Nonetheless, I’ve been fortunate to have female role models with other life journeys and I find that, in part, it’s the feelings someone helped create in me that are what drives the inspiration. That which is strong and most evident in another reaches out to something maybe small, yet significant within me and it resonates, leaving me with a little more confidence, courage, curiosity, awe, respect, admiration, wonder, delight, warmth, and the willingness to continue on because it radiates so much from them. What a gift!”

Artwork for “Cut And Run” by Fight The Fade

1. Selena & Suzette Quintanilla

“Just two days after my third birthday and a few weeks shy of her 24th birthday, Selena Quintanilla was murdered; how I wish we could’ve had another eight decades with her! Selena inspired millions of people with her voice, personality, and beauty. I was introduced to Selena’s music when my mother’s friend let us borrow her copy of the 1997 biopic Selena. The film about Selena and the family band, from childhood into adulthood, would end up being a major catalyst in my life, planting seeds in my soul to which the fruits of those seeds are reaped over two decades later and are part of the reason why I have the opportunity to write this article at all.

I never thought of drumming as an option for me mainly because I had never seen a woman playing drums until I realized Suzette Quintanilla, Selena’s older sister, was the drummer. At the time, my family attended a church that only sang hymns and I had never been to a concert. I watched a ton of country music videos on the weekends thanks to Country Music Television and I only ever saw women represented as singers.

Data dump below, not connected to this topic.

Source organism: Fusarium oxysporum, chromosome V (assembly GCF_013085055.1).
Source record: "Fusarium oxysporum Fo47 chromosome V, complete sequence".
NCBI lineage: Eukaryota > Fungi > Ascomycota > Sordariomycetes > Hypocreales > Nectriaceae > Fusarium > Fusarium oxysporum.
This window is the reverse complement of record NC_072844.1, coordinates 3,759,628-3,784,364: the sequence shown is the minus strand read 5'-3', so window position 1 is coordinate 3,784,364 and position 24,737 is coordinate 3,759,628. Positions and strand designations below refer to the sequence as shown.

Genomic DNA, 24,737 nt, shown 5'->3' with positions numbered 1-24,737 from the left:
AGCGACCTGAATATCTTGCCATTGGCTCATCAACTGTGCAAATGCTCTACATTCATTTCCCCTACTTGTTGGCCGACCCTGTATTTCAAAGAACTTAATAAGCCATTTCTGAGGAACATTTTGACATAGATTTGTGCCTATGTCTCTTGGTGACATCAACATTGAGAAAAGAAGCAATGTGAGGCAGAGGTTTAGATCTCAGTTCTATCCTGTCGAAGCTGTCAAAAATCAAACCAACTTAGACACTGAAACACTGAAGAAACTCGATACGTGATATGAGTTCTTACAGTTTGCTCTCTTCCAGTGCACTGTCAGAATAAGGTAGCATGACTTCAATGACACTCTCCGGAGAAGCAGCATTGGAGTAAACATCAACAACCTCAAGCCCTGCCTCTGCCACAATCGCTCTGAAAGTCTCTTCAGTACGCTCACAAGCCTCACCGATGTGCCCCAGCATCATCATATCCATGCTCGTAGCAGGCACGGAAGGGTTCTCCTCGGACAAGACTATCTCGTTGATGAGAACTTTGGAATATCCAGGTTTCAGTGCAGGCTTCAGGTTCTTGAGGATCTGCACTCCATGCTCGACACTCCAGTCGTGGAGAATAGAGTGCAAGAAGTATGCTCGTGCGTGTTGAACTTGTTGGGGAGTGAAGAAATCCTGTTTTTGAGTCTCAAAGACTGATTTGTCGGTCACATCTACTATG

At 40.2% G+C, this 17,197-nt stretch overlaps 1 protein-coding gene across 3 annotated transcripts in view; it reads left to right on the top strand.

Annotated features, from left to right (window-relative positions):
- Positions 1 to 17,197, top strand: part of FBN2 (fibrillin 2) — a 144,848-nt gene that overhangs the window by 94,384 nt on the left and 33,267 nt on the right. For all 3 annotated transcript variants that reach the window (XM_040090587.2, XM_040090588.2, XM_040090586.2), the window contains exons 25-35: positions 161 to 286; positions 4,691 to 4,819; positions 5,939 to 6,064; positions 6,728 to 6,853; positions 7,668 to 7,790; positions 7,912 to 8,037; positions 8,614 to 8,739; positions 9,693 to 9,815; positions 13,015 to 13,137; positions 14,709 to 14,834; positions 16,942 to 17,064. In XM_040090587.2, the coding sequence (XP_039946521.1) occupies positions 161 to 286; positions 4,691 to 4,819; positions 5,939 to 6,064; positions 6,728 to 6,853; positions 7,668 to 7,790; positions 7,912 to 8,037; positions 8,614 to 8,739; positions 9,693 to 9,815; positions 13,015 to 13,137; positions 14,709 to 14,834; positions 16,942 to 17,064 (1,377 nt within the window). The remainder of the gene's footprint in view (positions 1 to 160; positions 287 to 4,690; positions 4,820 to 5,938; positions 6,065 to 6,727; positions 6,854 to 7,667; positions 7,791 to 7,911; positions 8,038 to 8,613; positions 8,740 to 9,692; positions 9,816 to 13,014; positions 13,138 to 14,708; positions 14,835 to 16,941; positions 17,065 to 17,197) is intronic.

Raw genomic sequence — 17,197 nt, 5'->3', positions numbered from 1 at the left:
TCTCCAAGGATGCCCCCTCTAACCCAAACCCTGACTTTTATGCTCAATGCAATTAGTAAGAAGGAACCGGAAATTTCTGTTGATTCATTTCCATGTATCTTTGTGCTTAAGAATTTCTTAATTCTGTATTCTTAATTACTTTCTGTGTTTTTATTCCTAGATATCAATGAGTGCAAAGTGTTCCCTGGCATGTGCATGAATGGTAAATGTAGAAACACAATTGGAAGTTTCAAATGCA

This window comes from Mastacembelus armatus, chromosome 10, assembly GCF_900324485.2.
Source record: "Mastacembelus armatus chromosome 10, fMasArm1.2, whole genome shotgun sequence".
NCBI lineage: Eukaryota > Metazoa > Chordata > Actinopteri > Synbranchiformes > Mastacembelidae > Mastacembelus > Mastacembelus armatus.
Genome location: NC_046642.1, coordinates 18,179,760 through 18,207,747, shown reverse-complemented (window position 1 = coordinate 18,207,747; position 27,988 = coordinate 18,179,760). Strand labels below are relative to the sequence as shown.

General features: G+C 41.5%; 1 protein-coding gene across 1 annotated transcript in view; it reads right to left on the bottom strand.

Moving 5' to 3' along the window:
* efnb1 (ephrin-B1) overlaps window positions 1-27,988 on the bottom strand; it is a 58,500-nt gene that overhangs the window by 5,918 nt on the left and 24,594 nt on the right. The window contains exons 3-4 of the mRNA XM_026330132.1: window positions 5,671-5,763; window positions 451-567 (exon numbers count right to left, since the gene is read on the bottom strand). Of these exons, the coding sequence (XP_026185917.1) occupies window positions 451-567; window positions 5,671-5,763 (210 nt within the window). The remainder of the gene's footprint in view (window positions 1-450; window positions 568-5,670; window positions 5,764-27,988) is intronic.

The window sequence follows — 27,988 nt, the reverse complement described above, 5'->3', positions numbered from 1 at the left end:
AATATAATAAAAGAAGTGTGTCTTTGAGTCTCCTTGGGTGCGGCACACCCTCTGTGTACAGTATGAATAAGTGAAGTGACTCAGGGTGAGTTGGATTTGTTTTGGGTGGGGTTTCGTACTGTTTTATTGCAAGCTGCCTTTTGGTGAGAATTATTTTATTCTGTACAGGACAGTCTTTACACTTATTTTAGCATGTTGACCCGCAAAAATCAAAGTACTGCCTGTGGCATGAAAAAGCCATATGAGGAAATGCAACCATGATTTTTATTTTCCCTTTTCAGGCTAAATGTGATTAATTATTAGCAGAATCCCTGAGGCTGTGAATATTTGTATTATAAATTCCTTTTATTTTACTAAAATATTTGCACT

My parents had me receiving piano lessons around the age of seven and because I didn’t practice enough and eventually quit, they were hesitant to let me try out the drums. So I lived vicariously through that film for several years, wishing to be Selena as a vocalist and Suzette as a drummer; eventually, I would get to live out my dreams of being a live drummer playing with all sorts of bands and touring nationally as well as internationally. Looking back, I now realize how vital it was for me to have role models whose skin color is like my own. I’m eternally grateful for the Quintanilla family – you got me in touch with my latent potential.”